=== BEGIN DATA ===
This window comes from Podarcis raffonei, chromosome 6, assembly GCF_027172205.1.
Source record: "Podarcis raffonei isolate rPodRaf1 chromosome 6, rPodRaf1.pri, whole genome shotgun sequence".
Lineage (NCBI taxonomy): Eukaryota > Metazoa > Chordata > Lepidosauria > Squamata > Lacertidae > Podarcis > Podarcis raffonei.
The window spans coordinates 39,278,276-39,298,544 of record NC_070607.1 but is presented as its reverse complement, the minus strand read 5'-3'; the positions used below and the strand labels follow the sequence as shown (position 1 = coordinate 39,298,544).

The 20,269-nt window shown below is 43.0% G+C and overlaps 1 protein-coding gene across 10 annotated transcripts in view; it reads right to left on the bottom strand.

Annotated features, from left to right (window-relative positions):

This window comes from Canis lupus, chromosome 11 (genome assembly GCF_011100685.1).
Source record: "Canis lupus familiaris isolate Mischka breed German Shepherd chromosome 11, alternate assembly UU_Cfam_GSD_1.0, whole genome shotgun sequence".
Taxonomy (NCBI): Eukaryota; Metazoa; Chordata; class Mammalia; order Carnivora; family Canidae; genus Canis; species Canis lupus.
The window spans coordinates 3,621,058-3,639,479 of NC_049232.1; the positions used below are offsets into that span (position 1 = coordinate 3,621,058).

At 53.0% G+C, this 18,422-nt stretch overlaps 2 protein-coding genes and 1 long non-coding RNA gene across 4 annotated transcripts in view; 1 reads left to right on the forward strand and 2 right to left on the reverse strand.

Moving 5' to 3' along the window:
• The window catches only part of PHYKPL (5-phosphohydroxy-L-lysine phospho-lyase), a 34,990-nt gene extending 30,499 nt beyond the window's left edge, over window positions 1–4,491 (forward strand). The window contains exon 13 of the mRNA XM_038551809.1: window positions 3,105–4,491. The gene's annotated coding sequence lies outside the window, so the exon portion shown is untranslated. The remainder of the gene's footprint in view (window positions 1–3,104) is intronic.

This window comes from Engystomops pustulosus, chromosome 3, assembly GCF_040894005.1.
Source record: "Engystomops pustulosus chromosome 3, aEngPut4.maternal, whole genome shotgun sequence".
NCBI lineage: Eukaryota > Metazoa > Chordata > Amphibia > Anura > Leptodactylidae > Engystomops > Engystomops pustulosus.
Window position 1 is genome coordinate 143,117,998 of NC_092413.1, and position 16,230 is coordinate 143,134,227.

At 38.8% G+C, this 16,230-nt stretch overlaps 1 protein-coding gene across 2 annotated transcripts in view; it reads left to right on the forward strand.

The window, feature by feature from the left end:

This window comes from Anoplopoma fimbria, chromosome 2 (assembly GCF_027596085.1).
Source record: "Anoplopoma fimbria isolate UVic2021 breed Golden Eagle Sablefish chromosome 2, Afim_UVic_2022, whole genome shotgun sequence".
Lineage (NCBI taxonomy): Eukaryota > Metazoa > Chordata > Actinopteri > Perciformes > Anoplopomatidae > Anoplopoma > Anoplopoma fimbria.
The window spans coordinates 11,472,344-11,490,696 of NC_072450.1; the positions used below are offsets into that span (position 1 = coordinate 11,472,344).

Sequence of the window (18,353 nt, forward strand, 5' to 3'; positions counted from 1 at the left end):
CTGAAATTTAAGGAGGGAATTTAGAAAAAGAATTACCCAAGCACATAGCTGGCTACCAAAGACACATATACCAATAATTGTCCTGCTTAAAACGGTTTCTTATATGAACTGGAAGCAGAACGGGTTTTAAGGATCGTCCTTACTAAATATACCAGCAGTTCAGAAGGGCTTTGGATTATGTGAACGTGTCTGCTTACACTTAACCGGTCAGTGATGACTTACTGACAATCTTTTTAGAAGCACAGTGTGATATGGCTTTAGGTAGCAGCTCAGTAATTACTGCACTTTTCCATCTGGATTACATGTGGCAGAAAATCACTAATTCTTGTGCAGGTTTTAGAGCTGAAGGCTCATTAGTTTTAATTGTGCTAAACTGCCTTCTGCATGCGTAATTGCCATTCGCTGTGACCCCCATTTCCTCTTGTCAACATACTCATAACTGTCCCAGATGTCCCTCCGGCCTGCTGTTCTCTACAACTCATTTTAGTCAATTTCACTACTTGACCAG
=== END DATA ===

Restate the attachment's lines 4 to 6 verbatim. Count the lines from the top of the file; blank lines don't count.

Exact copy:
The window spans coordinates 39,278,276-39,298,544 of record NC_070607.1 but is presented as its reverse complement, the minus strand read 5'-3'; the positions used below and the strand labels follow the sequence as shown (position 1 = coordinate 39,298,544).

The 20,269-nt window shown below is 43.0% G+C and overlaps 1 protein-coding gene across 10 annotated transcripts in view; it reads right to left on the bottom strand.

Annotated features, from left to right (window-relative positions):